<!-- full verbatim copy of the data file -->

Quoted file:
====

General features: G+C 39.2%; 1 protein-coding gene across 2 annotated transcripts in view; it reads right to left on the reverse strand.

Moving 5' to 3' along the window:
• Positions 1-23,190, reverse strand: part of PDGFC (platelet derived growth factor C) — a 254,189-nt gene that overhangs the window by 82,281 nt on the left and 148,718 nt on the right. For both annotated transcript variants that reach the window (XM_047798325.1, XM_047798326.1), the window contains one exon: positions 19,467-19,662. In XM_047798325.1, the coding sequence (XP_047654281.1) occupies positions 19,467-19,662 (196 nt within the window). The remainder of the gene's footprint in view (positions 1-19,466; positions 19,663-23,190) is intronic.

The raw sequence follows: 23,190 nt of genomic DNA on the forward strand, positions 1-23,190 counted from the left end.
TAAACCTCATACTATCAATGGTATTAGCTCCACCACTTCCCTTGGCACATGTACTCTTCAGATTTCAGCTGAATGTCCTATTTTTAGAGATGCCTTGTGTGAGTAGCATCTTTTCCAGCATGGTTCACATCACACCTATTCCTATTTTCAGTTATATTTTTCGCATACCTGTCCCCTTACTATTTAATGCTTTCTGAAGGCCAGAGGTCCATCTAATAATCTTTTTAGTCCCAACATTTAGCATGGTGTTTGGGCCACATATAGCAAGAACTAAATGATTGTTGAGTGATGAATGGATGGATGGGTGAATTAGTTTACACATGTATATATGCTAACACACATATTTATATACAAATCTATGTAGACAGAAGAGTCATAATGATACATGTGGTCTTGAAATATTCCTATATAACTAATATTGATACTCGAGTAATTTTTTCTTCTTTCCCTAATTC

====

General features: G+C 39.2%; 1 protein-coding gene across 2 annotated transcripts in view; it reads right to left on the reverse strand.

Moving 5' to 3' along the window:
• Positions 1-23,190, reverse strand: part of PDGFC (platelet derived growth factor C) — a 254,189-nt gene that overhangs the window by 82,281 nt on the left and 148,718 nt on the right. For both annotated transcript variants that reach the window (XM_047798325.1, XM_047798326.1), the window contains one exon: positions 19,467-19,662. In XM_047798325.1, the coding sequence (XP_047654281.1) occupies positions 19,467-19,662 (196 nt within the window). The remainder of the gene's footprint in view (positions 1-19,466; positions 19,663-23,190) is intronic.

The raw sequence follows: 23,190 nt of genomic DNA on the forward strand, positions 1-23,190 counted from the left end.
TAAACCTCATACTATCAATGGTATTAGCTCCACCACTTCCCTTGGCACATGTACTCTTCAGATTTCAGCTGAATGTCCTATTTTTAGAGATGCCTTGTGTGAGTAGCATCTTTTCCAGCATGGTTCACATCACACCTATTCCTATTTTCAGTTATATTTTTCGCATACCTGTCCCCTTACTATTTAATGCTTTCTGAAGGCCAGAGGTCCATCTAATAATCTTTTTAGTCCCAACATTTAGCATGGTGTTTGGGCCACATATAGCAAGAACTAAATGATTGTTGAGTGATGAATGGATGGATGGGTGAATTAGTTTACACATGTATATATGCTAACACACATATTTATATACAAATCTATGTAGACAGAAGAGTCATAATGATACATGTGGTCTTGAAATATTCCTATATAACTAATATTGATACTCGAGTAATTTTTTCTTCTTTCCCTAATTC